An International group of scientists studied the mobility of mercury implanted as amalgam fillings into human teeth.
Exposure to mercury from dental amalgams, with possible negative health effects, has generally been considered to occur via either erosion or evaporation directly from the surface of fillings, followed by ingestion and inhalation of elemental mercury. While there is no doubt about the mercury exposure from dental amalgam, the question of its toxicity and long-term side effects remains contentious. The new study:
Since the toxicity of mercury depends on its speciation and on its exposure route, it was the aim of the new study to evaluate the direct way of exposure via migration of mercury through the tooth directly into the active blood stream. X-ray fluorescence imaging has been used to determine quantitatively the spatial distribution of mercury and other elements (Calcium, Cooper and Zinc) in sections of human teeth that had been filled with amalgam for more than 20 years. X-ray absorption near-edge spectroscopy (XANES) was also employed to gain chemical information on the mercury species present in the teeth.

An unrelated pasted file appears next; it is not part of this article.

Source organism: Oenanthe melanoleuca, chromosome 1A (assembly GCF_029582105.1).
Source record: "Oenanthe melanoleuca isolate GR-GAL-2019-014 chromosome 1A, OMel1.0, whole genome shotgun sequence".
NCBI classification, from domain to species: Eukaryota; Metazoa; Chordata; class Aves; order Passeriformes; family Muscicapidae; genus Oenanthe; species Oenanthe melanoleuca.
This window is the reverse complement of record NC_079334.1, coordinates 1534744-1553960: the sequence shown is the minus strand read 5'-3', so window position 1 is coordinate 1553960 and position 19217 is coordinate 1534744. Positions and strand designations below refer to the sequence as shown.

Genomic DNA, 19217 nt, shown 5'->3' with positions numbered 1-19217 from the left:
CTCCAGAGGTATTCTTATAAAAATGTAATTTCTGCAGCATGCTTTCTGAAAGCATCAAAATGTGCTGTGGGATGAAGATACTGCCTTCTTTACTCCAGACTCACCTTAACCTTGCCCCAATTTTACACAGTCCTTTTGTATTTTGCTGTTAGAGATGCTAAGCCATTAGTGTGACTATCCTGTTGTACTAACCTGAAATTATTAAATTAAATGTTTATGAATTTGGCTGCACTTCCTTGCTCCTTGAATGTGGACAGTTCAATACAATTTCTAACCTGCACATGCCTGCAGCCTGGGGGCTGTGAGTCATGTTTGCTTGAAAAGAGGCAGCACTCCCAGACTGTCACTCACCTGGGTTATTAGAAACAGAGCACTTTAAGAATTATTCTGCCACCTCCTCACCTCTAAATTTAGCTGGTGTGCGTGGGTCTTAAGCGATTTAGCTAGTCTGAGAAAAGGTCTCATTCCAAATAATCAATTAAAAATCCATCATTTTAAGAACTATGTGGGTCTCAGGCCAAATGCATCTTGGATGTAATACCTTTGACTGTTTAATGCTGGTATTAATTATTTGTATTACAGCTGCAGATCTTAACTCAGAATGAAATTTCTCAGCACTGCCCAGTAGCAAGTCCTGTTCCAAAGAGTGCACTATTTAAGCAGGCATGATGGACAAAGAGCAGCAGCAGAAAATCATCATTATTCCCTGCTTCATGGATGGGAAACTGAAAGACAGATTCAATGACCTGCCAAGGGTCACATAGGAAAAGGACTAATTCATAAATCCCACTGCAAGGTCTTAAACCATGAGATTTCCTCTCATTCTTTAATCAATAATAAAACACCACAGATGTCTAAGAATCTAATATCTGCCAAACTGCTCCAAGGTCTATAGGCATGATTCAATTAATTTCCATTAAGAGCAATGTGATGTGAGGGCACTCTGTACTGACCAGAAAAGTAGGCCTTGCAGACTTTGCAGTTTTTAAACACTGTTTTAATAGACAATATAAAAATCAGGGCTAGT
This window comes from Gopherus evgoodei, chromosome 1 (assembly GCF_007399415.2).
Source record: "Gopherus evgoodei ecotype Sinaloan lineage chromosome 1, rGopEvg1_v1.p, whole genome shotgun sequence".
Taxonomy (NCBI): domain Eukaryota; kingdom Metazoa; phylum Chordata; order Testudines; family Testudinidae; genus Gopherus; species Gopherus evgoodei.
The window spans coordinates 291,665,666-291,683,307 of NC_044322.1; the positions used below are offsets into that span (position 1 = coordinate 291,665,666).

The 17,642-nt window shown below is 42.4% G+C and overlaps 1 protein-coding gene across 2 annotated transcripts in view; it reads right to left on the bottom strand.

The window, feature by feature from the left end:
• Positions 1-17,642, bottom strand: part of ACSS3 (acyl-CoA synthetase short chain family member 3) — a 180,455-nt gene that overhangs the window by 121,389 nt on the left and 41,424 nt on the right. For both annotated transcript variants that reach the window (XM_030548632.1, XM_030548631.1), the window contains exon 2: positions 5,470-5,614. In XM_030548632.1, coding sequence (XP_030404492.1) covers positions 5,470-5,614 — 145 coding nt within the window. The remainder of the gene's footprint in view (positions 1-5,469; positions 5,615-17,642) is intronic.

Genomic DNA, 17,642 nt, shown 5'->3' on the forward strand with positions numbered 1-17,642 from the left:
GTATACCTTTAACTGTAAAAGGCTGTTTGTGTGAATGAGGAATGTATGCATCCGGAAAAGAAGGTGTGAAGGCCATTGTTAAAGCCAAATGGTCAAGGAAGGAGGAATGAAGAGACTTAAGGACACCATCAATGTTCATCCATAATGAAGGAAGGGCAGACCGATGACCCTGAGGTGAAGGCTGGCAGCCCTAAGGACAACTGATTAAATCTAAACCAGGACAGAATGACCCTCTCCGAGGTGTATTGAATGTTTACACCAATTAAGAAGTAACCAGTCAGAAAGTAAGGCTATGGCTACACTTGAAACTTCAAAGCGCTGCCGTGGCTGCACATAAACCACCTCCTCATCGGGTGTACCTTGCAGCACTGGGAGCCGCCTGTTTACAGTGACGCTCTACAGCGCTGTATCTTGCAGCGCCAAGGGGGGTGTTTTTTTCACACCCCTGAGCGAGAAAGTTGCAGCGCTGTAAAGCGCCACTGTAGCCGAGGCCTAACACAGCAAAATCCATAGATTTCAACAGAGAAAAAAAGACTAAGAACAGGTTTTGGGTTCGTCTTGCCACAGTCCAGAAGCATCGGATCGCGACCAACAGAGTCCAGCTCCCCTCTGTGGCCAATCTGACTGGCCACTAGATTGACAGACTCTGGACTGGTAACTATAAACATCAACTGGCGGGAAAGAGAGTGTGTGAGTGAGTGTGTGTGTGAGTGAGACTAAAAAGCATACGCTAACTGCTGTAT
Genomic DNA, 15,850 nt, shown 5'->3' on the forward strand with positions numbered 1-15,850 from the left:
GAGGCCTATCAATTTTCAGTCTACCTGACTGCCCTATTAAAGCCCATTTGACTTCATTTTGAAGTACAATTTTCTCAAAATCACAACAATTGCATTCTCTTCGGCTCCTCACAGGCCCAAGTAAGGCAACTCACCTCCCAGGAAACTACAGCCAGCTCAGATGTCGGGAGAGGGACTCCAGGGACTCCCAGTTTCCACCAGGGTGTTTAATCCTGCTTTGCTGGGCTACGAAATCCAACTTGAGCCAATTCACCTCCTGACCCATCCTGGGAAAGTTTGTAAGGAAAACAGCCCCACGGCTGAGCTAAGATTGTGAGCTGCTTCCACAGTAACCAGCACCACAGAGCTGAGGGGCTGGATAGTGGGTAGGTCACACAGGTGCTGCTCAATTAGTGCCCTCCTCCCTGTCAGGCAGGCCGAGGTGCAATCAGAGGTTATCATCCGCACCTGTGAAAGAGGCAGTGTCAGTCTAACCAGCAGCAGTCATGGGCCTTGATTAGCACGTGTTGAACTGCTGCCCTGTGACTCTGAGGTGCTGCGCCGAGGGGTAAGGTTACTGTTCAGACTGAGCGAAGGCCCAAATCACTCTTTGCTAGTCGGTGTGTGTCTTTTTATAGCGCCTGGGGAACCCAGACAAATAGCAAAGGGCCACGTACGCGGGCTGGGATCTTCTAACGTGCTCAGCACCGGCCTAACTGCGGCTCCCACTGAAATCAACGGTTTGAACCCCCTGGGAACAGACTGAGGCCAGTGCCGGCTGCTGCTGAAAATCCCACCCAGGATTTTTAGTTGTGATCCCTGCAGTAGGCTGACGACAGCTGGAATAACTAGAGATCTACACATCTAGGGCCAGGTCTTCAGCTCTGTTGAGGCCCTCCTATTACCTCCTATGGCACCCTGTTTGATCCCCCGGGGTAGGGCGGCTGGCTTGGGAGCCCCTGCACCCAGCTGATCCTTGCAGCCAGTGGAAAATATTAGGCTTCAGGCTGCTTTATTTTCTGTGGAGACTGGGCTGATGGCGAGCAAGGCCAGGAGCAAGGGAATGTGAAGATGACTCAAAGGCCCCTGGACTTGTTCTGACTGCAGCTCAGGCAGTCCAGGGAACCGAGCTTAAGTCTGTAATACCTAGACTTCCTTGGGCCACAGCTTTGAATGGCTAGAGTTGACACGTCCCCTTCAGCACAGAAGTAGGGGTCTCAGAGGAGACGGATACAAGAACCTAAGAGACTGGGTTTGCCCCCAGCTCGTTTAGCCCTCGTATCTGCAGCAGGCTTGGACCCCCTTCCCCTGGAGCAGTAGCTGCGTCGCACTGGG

The results from XRF imaging indicate that mercury migrate from amalgam fillings and filling linings, through the dentine, and into the pulp of the tooth (subsequently replaced by secondary dentine some time after the filling), which has an active bloodstream. Localization of mercury in the calculus observed on the edge of the tooth distal to the filling may further indicate that Hg is also considerably mobile through the mouth, presumably dissolved by bacterial action in the saliva, or possibly via surface diffusion over the tooth surface.
Direct speciation analysis of mercury in tubules suggests some oxidation of elemental mercury to the divalent state, indicating that a secondary transport mechanism of divalent mercury may become important with time.
The scientists concluded that the detection of mercury in areas of the tooth that once contained an active bloodstream and in calculus indicates that both exposure pathways should be considered as significant. The original study
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